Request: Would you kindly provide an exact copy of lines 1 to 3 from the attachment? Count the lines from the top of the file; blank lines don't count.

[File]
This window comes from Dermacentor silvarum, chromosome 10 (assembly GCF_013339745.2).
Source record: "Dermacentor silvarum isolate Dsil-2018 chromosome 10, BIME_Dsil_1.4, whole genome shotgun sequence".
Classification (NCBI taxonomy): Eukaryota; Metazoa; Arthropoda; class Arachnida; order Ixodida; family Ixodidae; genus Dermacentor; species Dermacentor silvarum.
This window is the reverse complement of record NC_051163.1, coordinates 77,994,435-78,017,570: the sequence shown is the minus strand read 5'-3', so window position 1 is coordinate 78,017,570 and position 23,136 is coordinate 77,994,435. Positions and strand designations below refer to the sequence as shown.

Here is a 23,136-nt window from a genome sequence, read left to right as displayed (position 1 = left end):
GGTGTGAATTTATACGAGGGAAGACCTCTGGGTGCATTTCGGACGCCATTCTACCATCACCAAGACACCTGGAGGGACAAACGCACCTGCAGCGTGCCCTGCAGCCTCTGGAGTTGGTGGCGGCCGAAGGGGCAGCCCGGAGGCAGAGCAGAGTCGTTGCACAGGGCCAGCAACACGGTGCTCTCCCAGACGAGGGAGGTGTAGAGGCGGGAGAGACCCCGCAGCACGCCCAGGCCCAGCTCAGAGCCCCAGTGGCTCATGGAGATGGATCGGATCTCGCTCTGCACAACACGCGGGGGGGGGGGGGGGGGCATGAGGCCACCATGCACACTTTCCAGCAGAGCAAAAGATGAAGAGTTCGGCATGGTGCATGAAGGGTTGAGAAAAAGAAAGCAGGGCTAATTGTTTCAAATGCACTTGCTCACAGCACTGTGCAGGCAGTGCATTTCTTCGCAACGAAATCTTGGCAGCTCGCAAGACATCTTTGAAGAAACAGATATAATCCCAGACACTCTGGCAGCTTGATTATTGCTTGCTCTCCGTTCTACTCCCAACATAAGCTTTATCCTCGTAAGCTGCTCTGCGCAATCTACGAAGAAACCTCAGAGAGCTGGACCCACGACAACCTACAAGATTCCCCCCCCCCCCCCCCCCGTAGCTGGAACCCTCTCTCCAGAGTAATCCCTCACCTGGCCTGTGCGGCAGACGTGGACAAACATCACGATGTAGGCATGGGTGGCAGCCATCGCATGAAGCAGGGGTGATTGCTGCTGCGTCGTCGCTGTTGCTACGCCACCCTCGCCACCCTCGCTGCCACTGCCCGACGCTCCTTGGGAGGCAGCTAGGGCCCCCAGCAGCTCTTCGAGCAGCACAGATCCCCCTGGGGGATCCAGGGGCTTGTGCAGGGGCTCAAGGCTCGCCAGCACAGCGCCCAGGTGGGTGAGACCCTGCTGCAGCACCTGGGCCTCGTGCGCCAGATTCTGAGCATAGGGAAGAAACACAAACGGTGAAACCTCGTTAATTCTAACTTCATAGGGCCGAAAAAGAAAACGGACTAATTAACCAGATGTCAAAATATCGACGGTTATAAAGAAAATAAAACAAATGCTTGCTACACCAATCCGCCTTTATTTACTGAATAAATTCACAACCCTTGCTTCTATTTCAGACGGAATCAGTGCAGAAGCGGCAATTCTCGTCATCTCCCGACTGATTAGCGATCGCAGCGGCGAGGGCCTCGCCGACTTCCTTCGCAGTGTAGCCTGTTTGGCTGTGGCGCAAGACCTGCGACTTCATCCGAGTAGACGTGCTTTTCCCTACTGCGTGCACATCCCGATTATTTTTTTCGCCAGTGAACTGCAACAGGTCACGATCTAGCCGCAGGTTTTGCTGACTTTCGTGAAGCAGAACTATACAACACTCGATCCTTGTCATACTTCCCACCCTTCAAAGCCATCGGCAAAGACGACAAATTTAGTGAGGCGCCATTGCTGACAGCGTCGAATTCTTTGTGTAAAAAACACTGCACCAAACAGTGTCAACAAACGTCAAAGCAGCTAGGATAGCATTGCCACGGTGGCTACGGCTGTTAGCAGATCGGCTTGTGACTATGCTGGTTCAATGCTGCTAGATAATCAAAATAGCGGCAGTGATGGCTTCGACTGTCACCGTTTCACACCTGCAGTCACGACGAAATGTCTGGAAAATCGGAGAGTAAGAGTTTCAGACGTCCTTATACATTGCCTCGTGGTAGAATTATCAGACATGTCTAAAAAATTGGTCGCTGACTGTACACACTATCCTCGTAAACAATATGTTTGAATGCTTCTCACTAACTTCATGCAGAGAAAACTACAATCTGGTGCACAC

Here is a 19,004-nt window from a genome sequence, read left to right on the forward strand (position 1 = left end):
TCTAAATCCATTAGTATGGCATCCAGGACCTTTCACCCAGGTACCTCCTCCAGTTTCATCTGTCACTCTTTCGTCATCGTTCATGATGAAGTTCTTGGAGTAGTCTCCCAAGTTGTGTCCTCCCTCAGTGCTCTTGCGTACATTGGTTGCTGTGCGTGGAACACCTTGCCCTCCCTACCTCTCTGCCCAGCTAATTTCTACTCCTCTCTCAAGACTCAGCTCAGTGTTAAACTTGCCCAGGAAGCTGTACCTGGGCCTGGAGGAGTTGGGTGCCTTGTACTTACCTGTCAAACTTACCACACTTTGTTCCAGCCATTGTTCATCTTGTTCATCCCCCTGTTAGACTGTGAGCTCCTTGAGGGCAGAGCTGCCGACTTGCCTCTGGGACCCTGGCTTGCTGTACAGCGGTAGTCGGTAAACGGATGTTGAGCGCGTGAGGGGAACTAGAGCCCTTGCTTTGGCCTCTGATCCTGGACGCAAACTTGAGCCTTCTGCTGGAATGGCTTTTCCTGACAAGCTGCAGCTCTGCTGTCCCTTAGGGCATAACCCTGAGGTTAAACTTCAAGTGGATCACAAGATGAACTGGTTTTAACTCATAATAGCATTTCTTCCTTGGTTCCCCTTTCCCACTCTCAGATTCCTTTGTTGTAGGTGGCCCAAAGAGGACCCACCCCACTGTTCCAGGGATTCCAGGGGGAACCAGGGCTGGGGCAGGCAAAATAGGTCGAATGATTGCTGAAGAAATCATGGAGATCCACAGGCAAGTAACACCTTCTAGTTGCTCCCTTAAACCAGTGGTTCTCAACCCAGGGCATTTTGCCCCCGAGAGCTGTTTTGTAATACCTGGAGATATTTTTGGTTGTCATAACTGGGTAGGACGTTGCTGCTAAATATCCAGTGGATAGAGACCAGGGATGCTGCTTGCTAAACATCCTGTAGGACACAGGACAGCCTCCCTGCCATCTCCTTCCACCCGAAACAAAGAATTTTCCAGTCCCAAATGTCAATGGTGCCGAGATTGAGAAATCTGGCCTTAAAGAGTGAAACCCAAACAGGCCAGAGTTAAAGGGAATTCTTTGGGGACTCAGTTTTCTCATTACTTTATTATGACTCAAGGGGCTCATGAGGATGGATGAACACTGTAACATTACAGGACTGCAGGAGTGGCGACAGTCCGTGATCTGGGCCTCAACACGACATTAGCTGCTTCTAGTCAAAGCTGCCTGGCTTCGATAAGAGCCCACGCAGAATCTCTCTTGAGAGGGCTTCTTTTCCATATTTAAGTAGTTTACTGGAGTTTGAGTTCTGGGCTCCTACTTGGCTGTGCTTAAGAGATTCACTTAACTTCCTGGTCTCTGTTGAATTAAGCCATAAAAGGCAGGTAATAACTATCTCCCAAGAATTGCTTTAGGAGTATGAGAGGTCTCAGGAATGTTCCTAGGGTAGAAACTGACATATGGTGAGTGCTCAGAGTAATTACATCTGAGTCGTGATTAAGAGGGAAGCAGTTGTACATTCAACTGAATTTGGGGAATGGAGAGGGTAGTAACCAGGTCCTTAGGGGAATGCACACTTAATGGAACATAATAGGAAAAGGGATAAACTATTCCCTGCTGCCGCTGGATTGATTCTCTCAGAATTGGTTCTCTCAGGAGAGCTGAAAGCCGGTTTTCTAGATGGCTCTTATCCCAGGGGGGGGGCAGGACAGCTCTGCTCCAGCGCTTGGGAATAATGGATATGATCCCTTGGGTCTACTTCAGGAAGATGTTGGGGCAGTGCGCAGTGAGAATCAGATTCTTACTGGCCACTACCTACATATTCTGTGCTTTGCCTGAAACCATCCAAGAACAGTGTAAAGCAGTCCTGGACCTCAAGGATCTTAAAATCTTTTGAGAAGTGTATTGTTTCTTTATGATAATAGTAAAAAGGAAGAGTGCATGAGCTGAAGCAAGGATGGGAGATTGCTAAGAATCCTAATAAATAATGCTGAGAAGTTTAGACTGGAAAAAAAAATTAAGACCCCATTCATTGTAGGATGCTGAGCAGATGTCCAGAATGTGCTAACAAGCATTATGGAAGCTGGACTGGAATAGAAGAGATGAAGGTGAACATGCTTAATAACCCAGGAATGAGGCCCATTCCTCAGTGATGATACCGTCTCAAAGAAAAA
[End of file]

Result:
This window comes from Dermacentor silvarum, chromosome 10 (assembly GCF_013339745.2).
Source record: "Dermacentor silvarum isolate Dsil-2018 chromosome 10, BIME_Dsil_1.4, whole genome shotgun sequence".
Classification (NCBI taxonomy): Eukaryota; Metazoa; Arthropoda; class Arachnida; order Ixodida; family Ixodidae; genus Dermacentor; species Dermacentor silvarum.